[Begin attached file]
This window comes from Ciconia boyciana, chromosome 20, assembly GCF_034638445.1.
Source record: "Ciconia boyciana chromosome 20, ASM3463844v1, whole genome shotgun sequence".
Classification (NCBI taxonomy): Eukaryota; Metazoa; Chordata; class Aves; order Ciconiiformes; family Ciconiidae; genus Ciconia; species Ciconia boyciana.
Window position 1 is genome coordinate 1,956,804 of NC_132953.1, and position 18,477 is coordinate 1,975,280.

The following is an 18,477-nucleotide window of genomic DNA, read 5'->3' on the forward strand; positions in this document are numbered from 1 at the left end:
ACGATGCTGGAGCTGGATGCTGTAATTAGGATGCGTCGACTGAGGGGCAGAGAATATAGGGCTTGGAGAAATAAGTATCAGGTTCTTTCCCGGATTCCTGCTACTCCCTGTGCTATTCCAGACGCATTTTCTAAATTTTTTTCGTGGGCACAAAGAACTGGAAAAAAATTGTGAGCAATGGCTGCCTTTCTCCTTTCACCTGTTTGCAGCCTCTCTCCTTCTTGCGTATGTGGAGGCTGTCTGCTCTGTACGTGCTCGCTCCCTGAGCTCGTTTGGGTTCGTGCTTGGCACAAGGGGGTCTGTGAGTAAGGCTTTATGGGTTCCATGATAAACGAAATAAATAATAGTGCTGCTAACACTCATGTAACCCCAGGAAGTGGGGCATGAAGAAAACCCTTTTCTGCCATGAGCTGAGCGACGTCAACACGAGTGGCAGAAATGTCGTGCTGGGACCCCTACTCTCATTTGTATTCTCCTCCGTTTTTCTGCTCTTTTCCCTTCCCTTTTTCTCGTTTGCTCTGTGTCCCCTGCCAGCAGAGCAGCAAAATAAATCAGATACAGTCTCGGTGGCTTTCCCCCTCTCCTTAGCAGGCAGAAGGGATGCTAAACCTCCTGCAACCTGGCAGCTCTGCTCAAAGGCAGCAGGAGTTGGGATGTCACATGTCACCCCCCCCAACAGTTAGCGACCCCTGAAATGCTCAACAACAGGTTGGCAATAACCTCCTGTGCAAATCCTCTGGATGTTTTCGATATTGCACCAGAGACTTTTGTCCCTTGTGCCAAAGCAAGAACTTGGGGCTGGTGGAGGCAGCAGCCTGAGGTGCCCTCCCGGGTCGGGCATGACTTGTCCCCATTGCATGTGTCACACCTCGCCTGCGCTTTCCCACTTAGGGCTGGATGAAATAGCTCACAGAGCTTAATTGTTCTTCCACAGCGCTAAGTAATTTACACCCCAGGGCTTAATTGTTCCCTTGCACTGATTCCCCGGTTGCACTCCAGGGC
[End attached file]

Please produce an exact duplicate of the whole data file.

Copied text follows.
This window comes from Ciconia boyciana, chromosome 20, assembly GCF_034638445.1.
Source record: "Ciconia boyciana chromosome 20, ASM3463844v1, whole genome shotgun sequence".
Classification (NCBI taxonomy): Eukaryota; Metazoa; Chordata; class Aves; order Ciconiiformes; family Ciconiidae; genus Ciconia; species Ciconia boyciana.
Window position 1 is genome coordinate 1,956,804 of NC_132953.1, and position 18,477 is coordinate 1,975,280.

The following is an 18,477-nucleotide window of genomic DNA, read 5'->3' on the forward strand; positions in this document are numbered from 1 at the left end:
ACGATGCTGGAGCTGGATGCTGTAATTAGGATGCGTCGACTGAGGGGCAGAGAATATAGGGCTTGGAGAAATAAGTATCAGGTTCTTTCCCGGATTCCTGCTACTCCCTGTGCTATTCCAGACGCATTTTCTAAATTTTTTTCGTGGGCACAAAGAACTGGAAAAAAATTGTGAGCAATGGCTGCCTTTCTCCTTTCACCTGTTTGCAGCCTCTCTCCTTCTTGCGTATGTGGAGGCTGTCTGCTCTGTACGTGCTCGCTCCCTGAGCTCGTTTGGGTTCGTGCTTGGCACAAGGGGGTCTGTGAGTAAGGCTTTATGGGTTCCATGATAAACGAAATAAATAATAGTGCTGCTAACACTCATGTAACCCCAGGAAGTGGGGCATGAAGAAAACCCTTTTCTGCCATGAGCTGAGCGACGTCAACACGAGTGGCAGAAATGTCGTGCTGGGACCCCTACTCTCATTTGTATTCTCCTCCGTTTTTCTGCTCTTTTCCCTTCCCTTTTTCTCGTTTGCTCTGTGTCCCCTGCCAGCAGAGCAGCAAAATAAATCAGATACAGTCTCGGTGGCTTTCCCCCTCTCCTTAGCAGGCAGAAGGGATGCTAAACCTCCTGCAACCTGGCAGCTCTGCTCAAAGGCAGCAGGAGTTGGGATGTCACATGTCACCCCCCCCAACAGTTAGCGACCCCTGAAATGCTCAACAACAGGTTGGCAATAACCTCCTGTGCAAATCCTCTGGATGTTTTCGATATTGCACCAGAGACTTTTGTCCCTTGTGCCAAAGCAAGAACTTGGGGCTGGTGGAGGCAGCAGCCTGAGGTGCCCTCCCGGGTCGGGCATGACTTGTCCCCATTGCATGTGTCACACCTCGCCTGCGCTTTCCCACTTAGGGCTGGATGAAATAGCTCACAGAGCTTAATTGTTCTTCCACAGCGCTAAGTAATTTACACCCCAGGGCTTAATTGTTCCCTTGCACTGATTCCCCGGTTGCACTCCAGGGC